Southern African nation Zambia has this week received the greenlight from the World Bank to receive funding and support for the development of 500 MW of new solar PV capacity.
Having last year partnered with the World Bank’s Scaling Solar program for the development of 50 MW of solar, this second mandate is set to accelerate the country’s renewable energy aims. Last year’s tender attracted a tariff of $0.0602/kWh, which is a non-indexed tariff equivalent over the contract life to a price as low as $0.047/kWh. The new mandate will begin with an initial procurement round of 200 MW, and in March the Request for Qualifications for round two will be released.
Zambia’s government and winning developers are currently finalizing their agreements, and further details of where and when the solar projects will be built is expected in May. The first winning bidder was approved by the World Bank on Monday, and will receive a financial package and further guarantees via the Scaling Solar program. The second winner is to be reviewed in the coming weeks.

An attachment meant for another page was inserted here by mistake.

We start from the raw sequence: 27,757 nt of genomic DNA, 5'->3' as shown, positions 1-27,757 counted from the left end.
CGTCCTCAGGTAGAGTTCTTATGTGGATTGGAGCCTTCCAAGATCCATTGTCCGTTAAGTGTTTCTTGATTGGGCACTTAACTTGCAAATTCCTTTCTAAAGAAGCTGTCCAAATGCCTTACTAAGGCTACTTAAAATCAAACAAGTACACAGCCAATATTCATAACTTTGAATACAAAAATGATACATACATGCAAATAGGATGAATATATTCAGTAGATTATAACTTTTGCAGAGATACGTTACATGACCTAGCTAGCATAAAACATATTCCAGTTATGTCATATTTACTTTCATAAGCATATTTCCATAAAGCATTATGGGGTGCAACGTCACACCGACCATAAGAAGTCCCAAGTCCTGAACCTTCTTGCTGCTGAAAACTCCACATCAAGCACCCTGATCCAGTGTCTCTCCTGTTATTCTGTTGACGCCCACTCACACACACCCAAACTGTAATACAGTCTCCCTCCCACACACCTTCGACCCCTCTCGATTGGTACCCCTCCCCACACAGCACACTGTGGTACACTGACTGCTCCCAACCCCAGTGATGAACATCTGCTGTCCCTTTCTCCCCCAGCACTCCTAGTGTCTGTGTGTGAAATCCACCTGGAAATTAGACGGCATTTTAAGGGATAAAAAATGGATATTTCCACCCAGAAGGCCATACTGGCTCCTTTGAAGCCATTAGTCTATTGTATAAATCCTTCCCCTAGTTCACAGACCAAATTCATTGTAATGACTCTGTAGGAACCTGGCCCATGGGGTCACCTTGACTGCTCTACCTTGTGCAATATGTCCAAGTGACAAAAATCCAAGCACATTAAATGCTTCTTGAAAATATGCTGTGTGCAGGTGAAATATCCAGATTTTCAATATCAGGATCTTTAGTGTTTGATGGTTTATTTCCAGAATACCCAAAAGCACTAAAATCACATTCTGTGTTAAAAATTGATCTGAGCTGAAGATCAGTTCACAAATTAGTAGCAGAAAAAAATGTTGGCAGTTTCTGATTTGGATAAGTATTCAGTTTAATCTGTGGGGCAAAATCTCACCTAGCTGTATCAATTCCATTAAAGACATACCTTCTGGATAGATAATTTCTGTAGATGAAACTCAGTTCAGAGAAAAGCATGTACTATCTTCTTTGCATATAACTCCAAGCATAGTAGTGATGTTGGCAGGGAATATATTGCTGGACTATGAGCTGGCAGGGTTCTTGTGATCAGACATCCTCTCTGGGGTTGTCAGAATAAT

Leading the mandate is the Industrial Development Corporation (IDC), Zambia, which is to work closely with the World Bank and the Ministry of Energy to oversee the projects, which are likely to take the form of up to four individual large-scale solar parks ranging from 50 MW to 100 MW in size.
For Zambia, the opportunity to develop renewable energy capacity is being grasped with gusto. The landlocked nation regularly suffers from power outages that can last for up to ten hours a day, and one in five people living in the country currently has no access to electricity…
Read more in PV Magazine.